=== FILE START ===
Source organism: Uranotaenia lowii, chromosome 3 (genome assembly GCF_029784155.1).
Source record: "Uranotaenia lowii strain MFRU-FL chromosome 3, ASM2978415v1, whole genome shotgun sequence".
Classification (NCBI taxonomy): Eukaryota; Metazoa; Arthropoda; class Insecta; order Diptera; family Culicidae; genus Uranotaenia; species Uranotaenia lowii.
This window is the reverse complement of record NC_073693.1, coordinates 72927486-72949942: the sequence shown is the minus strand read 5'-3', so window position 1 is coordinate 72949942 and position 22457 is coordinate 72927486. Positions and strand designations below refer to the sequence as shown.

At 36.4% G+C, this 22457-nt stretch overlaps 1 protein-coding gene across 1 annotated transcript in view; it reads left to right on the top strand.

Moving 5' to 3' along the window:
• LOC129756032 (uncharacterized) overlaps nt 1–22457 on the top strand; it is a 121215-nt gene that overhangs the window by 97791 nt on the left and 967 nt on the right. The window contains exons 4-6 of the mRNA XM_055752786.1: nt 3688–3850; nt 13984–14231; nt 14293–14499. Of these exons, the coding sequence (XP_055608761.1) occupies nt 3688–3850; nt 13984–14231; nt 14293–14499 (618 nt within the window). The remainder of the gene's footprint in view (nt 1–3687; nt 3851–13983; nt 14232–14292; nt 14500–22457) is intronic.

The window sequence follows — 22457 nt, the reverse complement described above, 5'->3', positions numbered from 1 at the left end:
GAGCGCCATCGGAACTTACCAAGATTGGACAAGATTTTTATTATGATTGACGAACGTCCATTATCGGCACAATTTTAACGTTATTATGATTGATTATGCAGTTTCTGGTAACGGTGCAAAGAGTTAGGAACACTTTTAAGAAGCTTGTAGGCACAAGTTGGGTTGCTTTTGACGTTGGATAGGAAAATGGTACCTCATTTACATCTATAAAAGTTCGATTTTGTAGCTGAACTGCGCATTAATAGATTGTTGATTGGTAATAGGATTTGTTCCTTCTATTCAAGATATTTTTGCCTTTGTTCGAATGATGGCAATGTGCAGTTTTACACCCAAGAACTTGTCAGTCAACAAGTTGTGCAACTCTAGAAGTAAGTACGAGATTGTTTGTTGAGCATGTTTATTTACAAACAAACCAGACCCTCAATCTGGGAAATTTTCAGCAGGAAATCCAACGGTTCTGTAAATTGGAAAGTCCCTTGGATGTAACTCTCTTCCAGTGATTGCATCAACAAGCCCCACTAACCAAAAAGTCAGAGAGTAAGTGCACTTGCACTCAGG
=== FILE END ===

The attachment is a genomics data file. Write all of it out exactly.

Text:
Source organism: Uranotaenia lowii, chromosome 3 (genome assembly GCF_029784155.1).
Source record: "Uranotaenia lowii strain MFRU-FL chromosome 3, ASM2978415v1, whole genome shotgun sequence".
Classification (NCBI taxonomy): Eukaryota; Metazoa; Arthropoda; class Insecta; order Diptera; family Culicidae; genus Uranotaenia; species Uranotaenia lowii.
This window is the reverse complement of record NC_073693.1, coordinates 72927486-72949942: the sequence shown is the minus strand read 5'-3', so window position 1 is coordinate 72949942 and position 22457 is coordinate 72927486. Positions and strand designations below refer to the sequence as shown.

At 36.4% G+C, this 22457-nt stretch overlaps 1 protein-coding gene across 1 annotated transcript in view; it reads left to right on the top strand.

Moving 5' to 3' along the window:
• LOC129756032 (uncharacterized) overlaps nt 1–22457 on the top strand; it is a 121215-nt gene that overhangs the window by 97791 nt on the left and 967 nt on the right. The window contains exons 4-6 of the mRNA XM_055752786.1: nt 3688–3850; nt 13984–14231; nt 14293–14499. Of these exons, the coding sequence (XP_055608761.1) occupies nt 3688–3850; nt 13984–14231; nt 14293–14499 (618 nt within the window). The remainder of the gene's footprint in view (nt 1–3687; nt 3851–13983; nt 14232–14292; nt 14500–22457) is intronic.

The window sequence follows — 22457 nt, the reverse complement described above, 5'->3', positions numbered from 1 at the left end:
GAGCGCCATCGGAACTTACCAAGATTGGACAAGATTTTTATTATGATTGACGAACGTCCATTATCGGCACAATTTTAACGTTATTATGATTGATTATGCAGTTTCTGGTAACGGTGCAAAGAGTTAGGAACACTTTTAAGAAGCTTGTAGGCACAAGTTGGGTTGCTTTTGACGTTGGATAGGAAAATGGTACCTCATTTACATCTATAAAAGTTCGATTTTGTAGCTGAACTGCGCATTAATAGATTGTTGATTGGTAATAGGATTTGTTCCTTCTATTCAAGATATTTTTGCCTTTGTTCGAATGATGGCAATGTGCAGTTTTACACCCAAGAACTTGTCAGTCAACAAGTTGTGCAACTCTAGAAGTAAGTACGAGATTGTTTGTTGAGCATGTTTATTTACAAACAAACCAGACCCTCAATCTGGGAAATTTTCAGCAGGAAATCCAACGGTTCTGTAAATTGGAAAGTCCCTTGGATGTAACTCTCTTCCAGTGATTGCATCAACAAGCCCCACTAACCAAAAAGTCAGAGAGTAAGTGCACTTGCACTCAGG